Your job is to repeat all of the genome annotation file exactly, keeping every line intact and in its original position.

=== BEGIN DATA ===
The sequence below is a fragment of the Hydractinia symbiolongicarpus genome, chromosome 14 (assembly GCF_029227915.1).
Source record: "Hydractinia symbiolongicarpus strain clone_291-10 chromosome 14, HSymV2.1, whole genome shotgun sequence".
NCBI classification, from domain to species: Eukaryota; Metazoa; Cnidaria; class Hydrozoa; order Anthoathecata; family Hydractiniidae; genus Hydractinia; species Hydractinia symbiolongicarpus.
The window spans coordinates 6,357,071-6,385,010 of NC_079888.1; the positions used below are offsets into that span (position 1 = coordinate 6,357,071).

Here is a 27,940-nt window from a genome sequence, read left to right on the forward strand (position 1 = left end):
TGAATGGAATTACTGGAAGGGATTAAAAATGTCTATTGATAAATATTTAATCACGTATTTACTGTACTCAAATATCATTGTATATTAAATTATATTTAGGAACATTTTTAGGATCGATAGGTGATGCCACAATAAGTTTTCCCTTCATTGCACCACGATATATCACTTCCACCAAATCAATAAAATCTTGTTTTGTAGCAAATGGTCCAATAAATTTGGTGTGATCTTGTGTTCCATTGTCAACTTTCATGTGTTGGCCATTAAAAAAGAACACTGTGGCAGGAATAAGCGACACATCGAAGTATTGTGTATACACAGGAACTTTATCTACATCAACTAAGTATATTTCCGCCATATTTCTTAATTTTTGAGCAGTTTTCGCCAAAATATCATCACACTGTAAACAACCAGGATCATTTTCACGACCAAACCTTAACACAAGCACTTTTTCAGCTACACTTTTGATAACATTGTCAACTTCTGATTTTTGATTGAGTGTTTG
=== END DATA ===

The sequence below is a fragment of the Hydractinia symbiolongicarpus genome, chromosome 14 (assembly GCF_029227915.1).
Source record: "Hydractinia symbiolongicarpus strain clone_291-10 chromosome 14, HSymV2.1, whole genome shotgun sequence".
NCBI classification, from domain to species: Eukaryota; Metazoa; Cnidaria; class Hydrozoa; order Anthoathecata; family Hydractiniidae; genus Hydractinia; species Hydractinia symbiolongicarpus.
The window spans coordinates 6,357,071-6,385,010 of NC_079888.1; the positions used below are offsets into that span (position 1 = coordinate 6,357,071).

Here is a 27,940-nt window from a genome sequence, read left to right on the forward strand (position 1 = left end):
TGAATGGAATTACTGGAAGGGATTAAAAATGTCTATTGATAAATATTTAATCACGTATTTACTGTACTCAAATATCATTGTATATTAAATTATATTTAGGAACATTTTTAGGATCGATAGGTGATGCCACAATAAGTTTTCCCTTCATTGCACCACGATATATCACTTCCACCAAATCAATAAAATCTTGTTTTGTAGCAAATGGTCCAATAAATTTGGTGTGATCTTGTGTTCCATTGTCAACTTTCATGTGTTGGCCATTAAAAAAGAACACTGTGGCAGGAATAAGCGACACATCGAAGTATTGTGTATACACAGGAACTTTATCTACATCAACTAAGTATATTTCCGCCATATTTCTTAATTTTTGAGCAGTTTTCGCCAAAATATCATCACACTGTAAACAACCAGGATCATTTTCACGACCAAACCTTAACACAAGCACTTTTTCAGCTACACTTTTGATAACATTGTCAACTTCTGATTTTTGATTGAGTGTTTG